December 6, 2006
Contact: Jerry Carey
Phone: (856) 566-6171
U.S. Needs More Work on Human Exposure Measurement
and Reduction Strategies for 9/11 Type Attacks
PISCATAWAY — According to an analysis featured in the cover story of the November 15 edition of the scientific journal, Environmental Science and Technology, the United States still needs to understand more clearly the human exposures from the collapse of the World Trade Center collapse and incorporate that information into preparedness exercises.
“Five years after the attack, the complex mixture of dust, smoke, and gases that were initially suspended in the air following the attack remains a scientific mystery. That’s because the measuring devices needed during those initial hours just were not available,” said Dr. Paul Lioy, a professor at the Environmental and Occupational Health Sciences Institute (EOHSI) at the UMDNJ-Robert Wood Johnson Medical School and one of the article’s three authors.
“Even today, short-term acute exposure standards still don’t exist for WTC-type emissions and most disaster preparedness exercises still don’t include clearly defined monitoring plans for the aftermath of a similar type of attack,” Dr. Lioy added. “Too often, these exercises do not focus on simulating the tracking of the potential spread of contaminants and also fail to simulate the types of human activities after an attack that may lead to severe exposures and ultimately acute or chronic health effects.”
Following the collapse of the World Trade Center, the dust that settled at Ground Zero and the surrounding areas was analyzed in detail, but the subsequent exposures and health outcomes have not been thoroughly understood by the scientific community. Right after the attacks, most of the initial assessments searched for asbestos, but 98 percent of the dust turned out to be made of what the authors called “supercoarse particles.” These particles were created by the pulverization of the buildings, their incomplete combustion and subsequent re-suspension in the air during the rescue and recovery operation. Most of these particles were coated with “ chemicals of potential concern” the authors reported.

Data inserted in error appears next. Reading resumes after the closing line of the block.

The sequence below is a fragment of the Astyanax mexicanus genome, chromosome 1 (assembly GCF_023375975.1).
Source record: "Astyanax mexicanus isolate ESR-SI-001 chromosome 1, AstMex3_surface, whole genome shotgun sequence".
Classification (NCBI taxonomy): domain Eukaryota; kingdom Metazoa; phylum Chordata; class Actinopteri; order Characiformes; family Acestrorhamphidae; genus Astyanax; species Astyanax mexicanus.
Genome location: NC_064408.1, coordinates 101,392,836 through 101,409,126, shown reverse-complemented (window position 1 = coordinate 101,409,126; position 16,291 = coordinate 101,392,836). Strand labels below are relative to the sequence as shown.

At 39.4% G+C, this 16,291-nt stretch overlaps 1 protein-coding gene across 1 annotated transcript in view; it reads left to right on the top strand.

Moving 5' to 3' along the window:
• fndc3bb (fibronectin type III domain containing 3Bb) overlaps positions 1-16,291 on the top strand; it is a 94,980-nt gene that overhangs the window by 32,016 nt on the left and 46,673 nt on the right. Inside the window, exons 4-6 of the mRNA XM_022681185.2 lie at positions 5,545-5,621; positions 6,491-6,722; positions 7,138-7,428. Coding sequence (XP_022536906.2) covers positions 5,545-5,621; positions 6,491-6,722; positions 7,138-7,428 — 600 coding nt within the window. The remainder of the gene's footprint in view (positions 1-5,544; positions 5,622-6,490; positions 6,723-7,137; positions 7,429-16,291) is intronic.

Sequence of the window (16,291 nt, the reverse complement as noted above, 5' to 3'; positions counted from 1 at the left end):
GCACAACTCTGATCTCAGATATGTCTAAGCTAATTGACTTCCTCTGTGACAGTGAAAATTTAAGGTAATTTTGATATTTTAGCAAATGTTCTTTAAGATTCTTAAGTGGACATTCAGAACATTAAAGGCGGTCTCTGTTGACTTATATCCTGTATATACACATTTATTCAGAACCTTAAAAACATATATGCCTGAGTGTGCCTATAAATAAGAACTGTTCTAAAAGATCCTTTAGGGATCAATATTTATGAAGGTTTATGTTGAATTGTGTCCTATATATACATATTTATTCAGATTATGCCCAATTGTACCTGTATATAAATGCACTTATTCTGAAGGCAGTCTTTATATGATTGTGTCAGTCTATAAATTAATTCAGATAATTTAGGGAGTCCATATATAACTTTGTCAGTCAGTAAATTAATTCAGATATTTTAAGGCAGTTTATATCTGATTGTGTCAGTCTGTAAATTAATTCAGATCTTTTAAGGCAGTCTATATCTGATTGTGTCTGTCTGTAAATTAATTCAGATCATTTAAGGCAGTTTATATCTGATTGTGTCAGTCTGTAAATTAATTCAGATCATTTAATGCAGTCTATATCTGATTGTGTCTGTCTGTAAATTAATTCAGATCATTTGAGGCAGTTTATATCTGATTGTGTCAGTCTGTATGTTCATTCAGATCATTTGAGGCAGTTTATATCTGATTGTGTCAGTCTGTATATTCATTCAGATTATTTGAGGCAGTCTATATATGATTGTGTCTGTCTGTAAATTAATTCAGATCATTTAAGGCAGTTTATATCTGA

“These types of particles are deposited in the nasal passages and penetrate farther into the upper and lower respiratory system when exposure is intense, as it was in the days following 9/11. This situation was complicated by the presence of gases of unknown concentrations” Dr. Lioy said. The authors noted that more than 3,000 New York Fire Department firefighters have been treated for respiratory disease since the attack and that permanent respiratory disability among this group is three to five times higher than it was in the years before the attack. There is still no “supercoarse particle” community standard for acute exposure situations like that which happened at the WTC.
“Disaster preparedness requires that we develop an effective, universal disaster plan, with disaster-specific components, including ‘on-the-ground’ protocols for quickly assessing the population exposures and extent of any contamination. This is the work of human exposure science, which EOHSI has be doing for over 20 years and now applying to homeland security issues in New Jersey and elsewhere ” Dr. Lioy said. Finally, the authors stated that national plans should automatically include a disaster registry that will serve as a record of population exposure history from which future healthcare notifications can be made directly to those exposed to hazardous substances.
To request an interview with Dr. Lioy, please contact Jerry Carey, UMDNJ News Service, at (856) 566?6171 or (973) 972?5000. The complete text of the article is available at http://pubs.acs.org/subscribe/journals/esthag/40/i22/html/111506feature_lioy.html.
UMDNJ is the nation's largest free-standing public health sciences university with more than 5,500 students attending the state's three medical schools, its only dental school, a graduate school of biomedical sciences, a school of health related professions, a school of nursing and its only school of public health, on five campuses. Last year, there were more than two million patient visits to UMDNJ facilities and faculty at campuses in Newark, New Brunswick/Piscataway, Scotch Plains, Camden and Stratford. UMDNJ operates University Hospital, a Level I Trauma Center in Newark, and University Behavioral HealthCare, a mental health and addiction services network.